In an effort to provide a spark to the town’s struggling business community, Tisbury selectmen on Tuesday unanimously voted to extend the parking limits on Main Street from one to two hours. The change is intended to provide people more time to shop or have a meal in the downtown area this summer.
The change will affect the 43 parking spots on Main Street stretching from the intersection of State Road to Le Grenier restaurant at the end of the business district. The time allowed for parking would expand to two hours seven days a week with no exceptions.
The Tisbury Business Association (TBA) recommended the change. Almost all of the business owners who attended a public hearing Tuesday spoke in favor of extending the parking limits.
“The past two years have not been very good, in fact 2009 and 2010 have been the worse I have ever seen,” said Michael Fontes, owner of 66 Main Street, which houses Rainy Day gift shop and several other businesses.
“I don’t know what we can do to make Main Street and the Island more business-friendly, but anything that can encourage business, or be a help to business, I would like to see it done,” he added.
Nili Goldstein, a member of the TBA and assistant general manager of the Mansion House, said the one-hour parking limits are hurting business, and customers frequently complain that they feel rushed to do their shopping and get back to their cars.
“A number of clients and customers have come to us and complained that after they leave Bunch of Grapes and go to Rainy Day and then have lunch at Zephrus, they come back and have a ticket on their car,” she said.
“A number of studies we have looked at have shown the more time they spend in town, the more likely they are to spend money in town . . . while parking is obviously not the only thing that is going to encourage commerce, it is a step in the right direction.”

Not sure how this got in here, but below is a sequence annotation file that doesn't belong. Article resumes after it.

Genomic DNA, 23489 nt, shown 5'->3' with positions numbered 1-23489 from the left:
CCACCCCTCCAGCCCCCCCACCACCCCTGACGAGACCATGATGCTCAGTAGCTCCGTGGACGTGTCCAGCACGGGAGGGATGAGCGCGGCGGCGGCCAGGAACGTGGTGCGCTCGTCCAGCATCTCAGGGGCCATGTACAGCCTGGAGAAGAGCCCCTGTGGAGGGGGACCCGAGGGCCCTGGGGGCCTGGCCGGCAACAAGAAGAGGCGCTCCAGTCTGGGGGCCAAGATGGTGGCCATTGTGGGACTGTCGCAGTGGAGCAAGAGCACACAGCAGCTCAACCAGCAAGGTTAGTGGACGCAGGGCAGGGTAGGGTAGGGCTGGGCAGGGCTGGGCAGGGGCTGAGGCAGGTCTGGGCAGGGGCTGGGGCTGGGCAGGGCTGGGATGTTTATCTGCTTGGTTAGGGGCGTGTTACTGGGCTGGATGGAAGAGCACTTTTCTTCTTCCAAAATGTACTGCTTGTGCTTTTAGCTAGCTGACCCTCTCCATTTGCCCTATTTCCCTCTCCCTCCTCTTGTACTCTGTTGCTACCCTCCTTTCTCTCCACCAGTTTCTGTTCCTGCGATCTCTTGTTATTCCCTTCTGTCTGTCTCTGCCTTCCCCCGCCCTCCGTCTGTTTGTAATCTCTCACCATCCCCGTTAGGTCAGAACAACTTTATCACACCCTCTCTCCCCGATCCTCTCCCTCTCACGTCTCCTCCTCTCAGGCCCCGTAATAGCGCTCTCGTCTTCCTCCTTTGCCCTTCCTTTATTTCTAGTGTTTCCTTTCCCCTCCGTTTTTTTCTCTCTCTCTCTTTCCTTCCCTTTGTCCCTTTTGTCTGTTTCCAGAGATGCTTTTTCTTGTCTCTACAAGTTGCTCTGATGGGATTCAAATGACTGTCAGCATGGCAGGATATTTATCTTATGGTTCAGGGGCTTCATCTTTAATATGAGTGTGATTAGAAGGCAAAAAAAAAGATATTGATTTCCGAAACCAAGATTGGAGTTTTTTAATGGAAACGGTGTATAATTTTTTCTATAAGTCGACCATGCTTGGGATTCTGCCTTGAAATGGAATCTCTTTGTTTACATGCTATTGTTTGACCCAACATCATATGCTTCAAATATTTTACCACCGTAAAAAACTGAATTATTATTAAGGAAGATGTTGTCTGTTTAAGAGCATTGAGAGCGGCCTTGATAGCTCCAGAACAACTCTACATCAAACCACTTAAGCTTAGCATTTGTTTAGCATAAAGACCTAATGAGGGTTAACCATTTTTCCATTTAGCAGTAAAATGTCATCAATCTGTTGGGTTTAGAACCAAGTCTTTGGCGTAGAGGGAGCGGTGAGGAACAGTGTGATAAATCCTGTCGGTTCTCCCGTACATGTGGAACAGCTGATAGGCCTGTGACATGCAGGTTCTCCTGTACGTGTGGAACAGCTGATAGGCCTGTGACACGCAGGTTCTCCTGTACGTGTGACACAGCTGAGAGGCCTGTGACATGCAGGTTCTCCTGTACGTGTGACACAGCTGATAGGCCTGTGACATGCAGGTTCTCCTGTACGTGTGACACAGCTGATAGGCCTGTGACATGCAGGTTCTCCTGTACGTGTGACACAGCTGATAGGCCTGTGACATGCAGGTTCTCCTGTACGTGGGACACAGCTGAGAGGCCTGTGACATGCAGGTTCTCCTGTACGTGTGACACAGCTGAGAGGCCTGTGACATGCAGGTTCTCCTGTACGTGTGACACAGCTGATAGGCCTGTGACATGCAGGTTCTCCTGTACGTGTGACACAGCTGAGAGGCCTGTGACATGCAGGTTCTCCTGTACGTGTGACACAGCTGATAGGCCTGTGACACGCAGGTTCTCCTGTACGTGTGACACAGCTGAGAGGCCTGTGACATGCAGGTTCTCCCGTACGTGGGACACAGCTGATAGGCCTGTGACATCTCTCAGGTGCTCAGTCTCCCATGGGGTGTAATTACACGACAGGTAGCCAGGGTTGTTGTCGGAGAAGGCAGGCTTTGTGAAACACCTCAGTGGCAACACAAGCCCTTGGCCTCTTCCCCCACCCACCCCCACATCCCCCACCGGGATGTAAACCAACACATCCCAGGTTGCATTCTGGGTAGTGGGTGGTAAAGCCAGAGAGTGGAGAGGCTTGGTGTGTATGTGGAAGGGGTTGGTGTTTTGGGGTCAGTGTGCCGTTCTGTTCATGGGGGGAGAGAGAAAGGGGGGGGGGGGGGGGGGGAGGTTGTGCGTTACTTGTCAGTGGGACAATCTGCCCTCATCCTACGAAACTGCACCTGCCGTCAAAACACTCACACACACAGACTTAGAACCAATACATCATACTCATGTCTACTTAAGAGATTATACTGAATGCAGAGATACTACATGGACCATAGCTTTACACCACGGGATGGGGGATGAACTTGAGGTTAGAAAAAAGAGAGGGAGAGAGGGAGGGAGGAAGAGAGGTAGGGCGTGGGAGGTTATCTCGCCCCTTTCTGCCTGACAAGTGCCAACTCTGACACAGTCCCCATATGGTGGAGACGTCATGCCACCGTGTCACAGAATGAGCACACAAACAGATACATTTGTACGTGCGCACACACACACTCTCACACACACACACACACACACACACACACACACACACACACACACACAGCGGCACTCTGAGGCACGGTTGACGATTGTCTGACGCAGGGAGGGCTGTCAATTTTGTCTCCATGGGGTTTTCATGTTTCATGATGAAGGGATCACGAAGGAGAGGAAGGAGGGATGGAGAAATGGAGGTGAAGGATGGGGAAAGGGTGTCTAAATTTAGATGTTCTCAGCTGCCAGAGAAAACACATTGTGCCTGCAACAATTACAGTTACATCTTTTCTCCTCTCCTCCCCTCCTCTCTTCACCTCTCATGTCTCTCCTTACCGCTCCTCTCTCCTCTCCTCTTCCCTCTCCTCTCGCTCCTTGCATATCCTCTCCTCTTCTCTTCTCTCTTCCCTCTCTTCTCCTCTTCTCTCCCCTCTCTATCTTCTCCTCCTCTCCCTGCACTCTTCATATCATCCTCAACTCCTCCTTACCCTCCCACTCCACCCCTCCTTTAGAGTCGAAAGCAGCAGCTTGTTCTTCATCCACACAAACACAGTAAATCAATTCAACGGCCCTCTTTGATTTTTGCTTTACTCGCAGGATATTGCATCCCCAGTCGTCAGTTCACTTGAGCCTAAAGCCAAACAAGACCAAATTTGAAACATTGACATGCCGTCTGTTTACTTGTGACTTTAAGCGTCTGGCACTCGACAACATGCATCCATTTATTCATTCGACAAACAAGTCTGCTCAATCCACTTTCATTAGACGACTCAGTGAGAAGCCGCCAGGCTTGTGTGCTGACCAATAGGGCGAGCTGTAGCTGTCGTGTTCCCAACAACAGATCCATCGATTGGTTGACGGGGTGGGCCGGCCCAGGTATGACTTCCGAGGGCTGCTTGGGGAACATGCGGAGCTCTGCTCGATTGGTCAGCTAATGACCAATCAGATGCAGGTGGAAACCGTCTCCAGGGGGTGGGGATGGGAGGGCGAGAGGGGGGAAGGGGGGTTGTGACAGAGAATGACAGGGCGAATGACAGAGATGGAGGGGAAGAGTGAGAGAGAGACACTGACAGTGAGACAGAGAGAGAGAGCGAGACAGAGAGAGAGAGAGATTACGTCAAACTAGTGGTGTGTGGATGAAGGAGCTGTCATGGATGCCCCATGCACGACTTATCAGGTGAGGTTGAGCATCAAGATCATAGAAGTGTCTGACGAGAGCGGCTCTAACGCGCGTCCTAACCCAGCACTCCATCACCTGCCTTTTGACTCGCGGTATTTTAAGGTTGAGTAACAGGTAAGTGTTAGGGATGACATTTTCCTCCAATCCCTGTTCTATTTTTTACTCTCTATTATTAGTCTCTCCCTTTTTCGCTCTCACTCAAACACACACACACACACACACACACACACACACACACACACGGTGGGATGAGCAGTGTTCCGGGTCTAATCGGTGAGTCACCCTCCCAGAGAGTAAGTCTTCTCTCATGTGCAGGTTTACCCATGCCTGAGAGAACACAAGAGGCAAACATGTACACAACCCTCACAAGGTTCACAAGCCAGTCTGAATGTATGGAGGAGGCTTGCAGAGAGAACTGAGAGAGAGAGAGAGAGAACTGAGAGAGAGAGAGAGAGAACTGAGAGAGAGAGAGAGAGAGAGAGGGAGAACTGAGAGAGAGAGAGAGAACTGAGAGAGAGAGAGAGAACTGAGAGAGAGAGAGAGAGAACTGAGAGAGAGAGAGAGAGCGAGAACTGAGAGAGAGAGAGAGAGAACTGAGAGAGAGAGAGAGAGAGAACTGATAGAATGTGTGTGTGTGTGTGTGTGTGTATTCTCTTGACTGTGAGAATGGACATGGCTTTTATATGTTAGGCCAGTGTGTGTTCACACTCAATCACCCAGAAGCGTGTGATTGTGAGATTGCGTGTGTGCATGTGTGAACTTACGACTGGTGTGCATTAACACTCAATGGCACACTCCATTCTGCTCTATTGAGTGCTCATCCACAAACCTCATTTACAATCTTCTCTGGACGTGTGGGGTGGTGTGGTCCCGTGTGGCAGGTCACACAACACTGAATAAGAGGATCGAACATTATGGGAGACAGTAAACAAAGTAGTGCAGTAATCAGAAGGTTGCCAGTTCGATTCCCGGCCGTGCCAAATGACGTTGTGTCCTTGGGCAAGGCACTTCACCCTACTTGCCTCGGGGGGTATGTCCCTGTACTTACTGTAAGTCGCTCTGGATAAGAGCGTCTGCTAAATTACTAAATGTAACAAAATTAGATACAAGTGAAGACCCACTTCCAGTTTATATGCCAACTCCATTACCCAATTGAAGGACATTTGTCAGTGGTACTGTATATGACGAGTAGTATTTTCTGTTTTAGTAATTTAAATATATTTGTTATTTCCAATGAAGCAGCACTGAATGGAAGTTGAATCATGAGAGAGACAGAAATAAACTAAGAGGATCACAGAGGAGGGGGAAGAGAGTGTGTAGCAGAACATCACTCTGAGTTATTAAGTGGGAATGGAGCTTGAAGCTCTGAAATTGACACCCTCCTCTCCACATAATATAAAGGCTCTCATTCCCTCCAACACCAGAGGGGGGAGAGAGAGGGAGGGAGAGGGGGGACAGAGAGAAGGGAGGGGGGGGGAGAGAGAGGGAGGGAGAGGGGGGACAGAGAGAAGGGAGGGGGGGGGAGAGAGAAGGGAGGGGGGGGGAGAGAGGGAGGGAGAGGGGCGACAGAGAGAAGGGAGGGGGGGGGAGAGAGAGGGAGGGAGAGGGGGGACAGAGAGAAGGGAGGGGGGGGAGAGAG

Kim Hilliard, co-owner of Church & Main Natural Therapies, said many of her customers don’t have enough time for a standard one-hour massage.
“Generally my clients come in for an hour, they arrive 10 to 15 minutes early, they relax then leave about ten minutes later, [the session], if they come out to find a ticket [on their car], they don’t come back. So I am very much in favor of two-hour parking,” she said.
Selectmen also agreed with the TBA’s recommendation that a small number of spots, probably five or six, be changed to short-term parking near Bob’s Pizza, Leslie’s Pharmacy, and the Bagel Authority to allow people to make a quick stop to pick up food or a prescription.
“As much as pushing the one-hour to two-hour, it’s also very important to allow some change for pick-up and drop-offs,” said Heather Kochin, vice-president of the TBA and owner of the Rainy Day gift shop.
Ms. Kochin said there is support in the community for increasing parking limits as well as creating new short-term drop and pick off areas. In just one week the TBA gathered 221 signatures on a petition in support of the changes, including 97 people from Vineyard Haven, she said.